I was going to begin the following list quite simply by saying that Cinema is dead. However, the declaration of the death of any art form, and/or its generic constituents, has become such a redundant exercise in the past ten years that the assertion might not be worth the effort.
So given that Cinema might indeed be so long dead that its funeral came and went perhaps even before I was born; I present you with ten exceptionally rare occasions in which, for an average time of about one hundred and twenty minutes per incident, Cinema came thrusting back to life again in all its previous glory. Enjoy.
10. Eternal Sunshine of the Spotless Mind (2004, USA)
If one individual deserves a nod for best screenwriter of the decade it might just be Charlie Kaufman. With films such as Being John Malkevich and Adaptation Kaufman has shown that one can apply all of the standard rules of narrative cinema and break them all at the same time, which he does in Eternal Sunshine with finesse. Kate Winslet is unrecognizable and Jim Carrey is superb as a loner who discovers that his ex girlfriend has had her memory of him erased and so decides to do the same.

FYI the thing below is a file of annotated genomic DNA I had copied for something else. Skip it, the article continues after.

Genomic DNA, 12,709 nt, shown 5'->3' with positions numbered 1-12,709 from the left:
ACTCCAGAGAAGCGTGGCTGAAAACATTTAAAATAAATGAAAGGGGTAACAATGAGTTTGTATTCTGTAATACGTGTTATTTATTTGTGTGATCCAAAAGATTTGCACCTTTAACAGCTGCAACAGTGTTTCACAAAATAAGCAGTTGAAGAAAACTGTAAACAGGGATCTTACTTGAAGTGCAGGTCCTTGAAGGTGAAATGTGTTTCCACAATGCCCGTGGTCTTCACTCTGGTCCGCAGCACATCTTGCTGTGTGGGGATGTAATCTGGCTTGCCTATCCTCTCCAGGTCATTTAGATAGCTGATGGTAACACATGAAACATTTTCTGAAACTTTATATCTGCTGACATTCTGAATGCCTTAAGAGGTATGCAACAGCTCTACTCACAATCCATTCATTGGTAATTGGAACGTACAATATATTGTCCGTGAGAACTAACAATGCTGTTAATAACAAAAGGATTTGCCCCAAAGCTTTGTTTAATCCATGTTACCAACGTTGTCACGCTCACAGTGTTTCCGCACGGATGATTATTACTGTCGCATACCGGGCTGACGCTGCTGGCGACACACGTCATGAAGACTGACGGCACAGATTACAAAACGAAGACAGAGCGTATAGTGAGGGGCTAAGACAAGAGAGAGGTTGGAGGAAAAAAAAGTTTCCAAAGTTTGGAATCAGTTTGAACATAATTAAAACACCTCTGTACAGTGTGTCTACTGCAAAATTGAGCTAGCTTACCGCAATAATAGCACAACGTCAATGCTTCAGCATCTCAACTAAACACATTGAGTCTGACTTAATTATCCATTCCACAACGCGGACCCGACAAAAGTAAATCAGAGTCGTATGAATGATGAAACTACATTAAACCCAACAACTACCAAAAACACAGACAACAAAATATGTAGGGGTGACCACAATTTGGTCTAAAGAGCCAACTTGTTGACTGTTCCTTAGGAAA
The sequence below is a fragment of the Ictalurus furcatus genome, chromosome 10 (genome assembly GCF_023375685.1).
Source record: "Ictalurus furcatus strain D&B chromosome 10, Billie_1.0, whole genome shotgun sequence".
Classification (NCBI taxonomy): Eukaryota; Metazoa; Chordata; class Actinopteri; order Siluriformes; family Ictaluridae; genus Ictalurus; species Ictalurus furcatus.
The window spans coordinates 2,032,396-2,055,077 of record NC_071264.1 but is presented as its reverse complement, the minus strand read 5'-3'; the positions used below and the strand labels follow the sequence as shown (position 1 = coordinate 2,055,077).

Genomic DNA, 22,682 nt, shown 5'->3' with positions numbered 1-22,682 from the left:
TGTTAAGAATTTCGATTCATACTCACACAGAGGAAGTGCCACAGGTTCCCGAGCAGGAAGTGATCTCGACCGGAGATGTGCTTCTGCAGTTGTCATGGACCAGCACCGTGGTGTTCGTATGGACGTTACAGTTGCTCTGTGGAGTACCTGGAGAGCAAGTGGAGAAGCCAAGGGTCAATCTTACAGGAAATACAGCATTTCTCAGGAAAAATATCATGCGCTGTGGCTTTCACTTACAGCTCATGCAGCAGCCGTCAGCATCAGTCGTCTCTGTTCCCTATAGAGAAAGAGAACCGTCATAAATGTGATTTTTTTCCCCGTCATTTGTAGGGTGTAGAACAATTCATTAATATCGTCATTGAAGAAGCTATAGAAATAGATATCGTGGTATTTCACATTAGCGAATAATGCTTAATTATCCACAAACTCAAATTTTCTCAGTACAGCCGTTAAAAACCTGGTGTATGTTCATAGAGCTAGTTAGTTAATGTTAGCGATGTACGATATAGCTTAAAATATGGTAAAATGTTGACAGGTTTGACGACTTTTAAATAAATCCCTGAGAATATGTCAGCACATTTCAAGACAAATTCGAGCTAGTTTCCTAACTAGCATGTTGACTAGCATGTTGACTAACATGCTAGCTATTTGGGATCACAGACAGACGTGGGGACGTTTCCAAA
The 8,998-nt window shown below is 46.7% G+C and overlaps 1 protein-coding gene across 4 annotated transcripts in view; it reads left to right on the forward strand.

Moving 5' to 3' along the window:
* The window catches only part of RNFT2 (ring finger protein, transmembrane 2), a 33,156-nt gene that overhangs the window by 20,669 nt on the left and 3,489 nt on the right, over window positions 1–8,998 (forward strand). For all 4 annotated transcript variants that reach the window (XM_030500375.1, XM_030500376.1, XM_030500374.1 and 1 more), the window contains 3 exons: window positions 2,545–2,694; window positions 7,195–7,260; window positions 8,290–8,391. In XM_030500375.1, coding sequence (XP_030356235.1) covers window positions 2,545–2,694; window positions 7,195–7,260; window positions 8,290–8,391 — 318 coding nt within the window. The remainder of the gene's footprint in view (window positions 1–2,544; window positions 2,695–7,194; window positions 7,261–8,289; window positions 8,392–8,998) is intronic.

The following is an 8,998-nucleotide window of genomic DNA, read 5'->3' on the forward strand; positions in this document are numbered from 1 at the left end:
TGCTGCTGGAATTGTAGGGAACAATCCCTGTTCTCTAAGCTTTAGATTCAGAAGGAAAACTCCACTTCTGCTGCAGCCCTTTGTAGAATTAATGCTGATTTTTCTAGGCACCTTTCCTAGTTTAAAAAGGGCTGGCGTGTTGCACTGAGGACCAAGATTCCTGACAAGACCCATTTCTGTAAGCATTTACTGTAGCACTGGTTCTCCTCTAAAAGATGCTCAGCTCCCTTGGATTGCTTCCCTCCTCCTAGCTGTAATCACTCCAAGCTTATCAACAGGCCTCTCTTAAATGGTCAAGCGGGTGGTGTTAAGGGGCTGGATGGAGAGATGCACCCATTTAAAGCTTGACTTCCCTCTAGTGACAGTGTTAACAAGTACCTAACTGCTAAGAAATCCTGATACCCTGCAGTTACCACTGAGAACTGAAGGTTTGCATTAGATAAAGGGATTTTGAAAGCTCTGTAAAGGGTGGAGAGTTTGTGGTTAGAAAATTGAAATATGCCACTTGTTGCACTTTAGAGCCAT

9. Pan’s Labyrinth (2006, Spain)
In-between fantasy and historical drama, between tragedy and dream, between a child’s excited imagination and the darkness of war is the groundbreaking territory which is Pan’s Labyrinth. Set in Spain during the Civil War in the 1940’s, its protagonist, a young girl, named Ofelia discovers that she is the princess of an underground kingdom filled with monsters, magic and enchanting spells. Or at least that’s what she seems to think. If what she has discovered is true, how will she enter that world and escape her wicked step father Captain Vidal? Pan’s Labyrinth is a gothic fairy tale which provokes the emotions with its spectacular lighting and awesome visual effects.
8. Hunger (2008, UK)